Date of Award


Document Type

Doctoral Thesis

Degree Name

Doctor of Philosophy


Physical Sciences

First Advisor

Dr Guillame Guyet


With the rapid commercialization of personal computers and with the ever increasing desire for faster and larger data transfer, there is a strong need to increase network capacity. One solution is to replace standard metallic connections by optical fibers and full optical technologies. Although such technologies exist and are successfully employed in backbone connections, their complexities hinder a wider utilization toward end customers. Therefore, both manufacturing and operational costs are crucial. Integration of several optical components onto a single device chip is the key element. A simplified integration scheme bringing an additional cost reduction is also welcomed. This thesis presents the characterization of electro-optic and lasing properties of several novel material systems based on hybrid QD-QW nanostructures. Thanks to these hybrid systems, a simplified integration scheme, called identical active layer, is used, where fabrication involves only epitaxial growth without any postgrowth treatment. These hybrid materials could be utilized in fast reconfigurable multisection devices where each section could play a different role, i.e. provide gain or variable attenuation, leading to electro-modulated lasers generating a return-to-zero modulation format. Extensive work is also focused on the characterization of two QW nanostructures based on quaternary semiconductor alloys, firstly, the GaInNAs system and secondly, the GalnAsSb system. These nanostructures enable an extension of the operational range in terms of wavelength up to 1310 nm and being a GaAs-based semiconductor, offer better thermal performances over InP without the need for active external cooling. This brings further cost reductions and increases device yield in comparison with the state-of the art Mach-Zehnder modulators currently used. A sufficient shift of the nanostructures absorption edges, reaching up to 40 nm, led to an extinction ratios of 9 dB and more. Together with sub-10 ps carrier dynamic recoveries, the nanostructures are very promising for massive employment in last mile optical networks.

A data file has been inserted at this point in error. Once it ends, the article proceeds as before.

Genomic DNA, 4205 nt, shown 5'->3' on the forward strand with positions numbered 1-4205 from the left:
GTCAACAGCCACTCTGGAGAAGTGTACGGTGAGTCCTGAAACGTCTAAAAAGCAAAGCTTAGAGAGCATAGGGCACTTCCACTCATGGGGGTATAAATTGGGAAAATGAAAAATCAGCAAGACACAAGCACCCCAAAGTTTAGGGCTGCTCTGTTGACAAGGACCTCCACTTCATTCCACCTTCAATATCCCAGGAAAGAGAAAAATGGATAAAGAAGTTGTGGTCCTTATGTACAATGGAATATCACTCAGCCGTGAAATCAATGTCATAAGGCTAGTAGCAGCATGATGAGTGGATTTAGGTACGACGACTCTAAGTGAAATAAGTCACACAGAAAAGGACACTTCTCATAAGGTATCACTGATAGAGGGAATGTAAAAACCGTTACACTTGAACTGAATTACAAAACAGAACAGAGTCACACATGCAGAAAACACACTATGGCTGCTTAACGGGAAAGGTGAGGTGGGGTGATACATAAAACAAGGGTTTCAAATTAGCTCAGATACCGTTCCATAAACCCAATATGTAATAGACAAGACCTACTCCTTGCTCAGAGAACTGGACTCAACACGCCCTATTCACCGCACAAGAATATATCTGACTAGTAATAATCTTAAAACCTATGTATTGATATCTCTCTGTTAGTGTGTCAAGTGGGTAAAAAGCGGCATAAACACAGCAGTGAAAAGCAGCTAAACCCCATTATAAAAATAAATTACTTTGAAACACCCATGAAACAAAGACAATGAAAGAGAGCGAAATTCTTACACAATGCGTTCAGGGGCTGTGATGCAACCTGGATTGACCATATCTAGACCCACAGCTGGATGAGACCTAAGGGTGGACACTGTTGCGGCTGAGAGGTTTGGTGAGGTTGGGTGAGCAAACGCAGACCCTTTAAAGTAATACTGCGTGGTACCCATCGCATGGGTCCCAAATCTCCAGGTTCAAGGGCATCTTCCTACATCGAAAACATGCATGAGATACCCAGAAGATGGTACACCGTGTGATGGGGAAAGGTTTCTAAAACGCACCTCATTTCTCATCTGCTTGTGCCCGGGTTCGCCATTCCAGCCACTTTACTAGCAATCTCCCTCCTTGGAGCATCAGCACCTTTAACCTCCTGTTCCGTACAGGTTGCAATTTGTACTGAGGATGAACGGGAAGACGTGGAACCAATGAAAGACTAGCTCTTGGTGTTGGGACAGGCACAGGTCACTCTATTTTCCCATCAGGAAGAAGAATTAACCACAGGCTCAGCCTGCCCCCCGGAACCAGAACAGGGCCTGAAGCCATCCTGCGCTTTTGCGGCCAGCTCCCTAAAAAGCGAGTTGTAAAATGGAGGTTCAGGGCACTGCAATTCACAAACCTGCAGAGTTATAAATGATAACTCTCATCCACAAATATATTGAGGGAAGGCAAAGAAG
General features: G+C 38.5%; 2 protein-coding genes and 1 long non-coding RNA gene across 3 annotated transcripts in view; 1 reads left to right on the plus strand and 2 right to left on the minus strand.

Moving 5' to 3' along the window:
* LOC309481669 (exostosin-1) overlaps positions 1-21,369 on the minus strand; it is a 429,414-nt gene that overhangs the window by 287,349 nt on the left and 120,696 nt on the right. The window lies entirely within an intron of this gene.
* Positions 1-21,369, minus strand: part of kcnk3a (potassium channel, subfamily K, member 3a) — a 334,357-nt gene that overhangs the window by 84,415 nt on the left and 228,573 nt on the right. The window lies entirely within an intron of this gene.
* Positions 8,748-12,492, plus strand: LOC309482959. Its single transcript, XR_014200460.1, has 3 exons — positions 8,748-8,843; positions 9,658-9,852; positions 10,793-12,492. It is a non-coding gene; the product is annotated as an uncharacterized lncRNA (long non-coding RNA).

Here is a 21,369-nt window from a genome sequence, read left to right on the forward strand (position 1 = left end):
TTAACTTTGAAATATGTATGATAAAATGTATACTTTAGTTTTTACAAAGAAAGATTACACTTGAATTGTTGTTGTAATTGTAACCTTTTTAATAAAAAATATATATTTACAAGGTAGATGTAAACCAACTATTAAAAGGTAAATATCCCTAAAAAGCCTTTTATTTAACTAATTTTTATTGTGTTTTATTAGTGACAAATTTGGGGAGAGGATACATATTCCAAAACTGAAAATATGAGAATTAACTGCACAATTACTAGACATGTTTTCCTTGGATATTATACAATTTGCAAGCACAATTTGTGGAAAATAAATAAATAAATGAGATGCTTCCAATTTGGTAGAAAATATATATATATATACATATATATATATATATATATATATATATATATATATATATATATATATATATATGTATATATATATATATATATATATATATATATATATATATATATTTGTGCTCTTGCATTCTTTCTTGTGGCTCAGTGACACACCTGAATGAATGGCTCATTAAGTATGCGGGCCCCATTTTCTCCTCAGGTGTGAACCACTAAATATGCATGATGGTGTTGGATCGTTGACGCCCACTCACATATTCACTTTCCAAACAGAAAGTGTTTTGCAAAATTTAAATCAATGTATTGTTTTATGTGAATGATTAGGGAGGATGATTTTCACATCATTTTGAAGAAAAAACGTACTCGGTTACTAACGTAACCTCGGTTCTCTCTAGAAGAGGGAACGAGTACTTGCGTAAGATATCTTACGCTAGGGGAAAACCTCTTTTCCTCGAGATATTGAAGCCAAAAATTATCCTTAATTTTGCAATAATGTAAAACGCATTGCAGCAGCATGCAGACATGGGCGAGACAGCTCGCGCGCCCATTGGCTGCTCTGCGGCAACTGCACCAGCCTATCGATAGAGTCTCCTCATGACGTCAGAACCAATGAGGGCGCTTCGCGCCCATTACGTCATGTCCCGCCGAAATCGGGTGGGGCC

Access Level


Project Identifier

info:eu-repo/grantAgreement/SFI/Strategic Research Cluster/07/SRC/I1173/IE/Photonics - Integration From Atoms to Systems/PiFAS

Included in

Optics Commons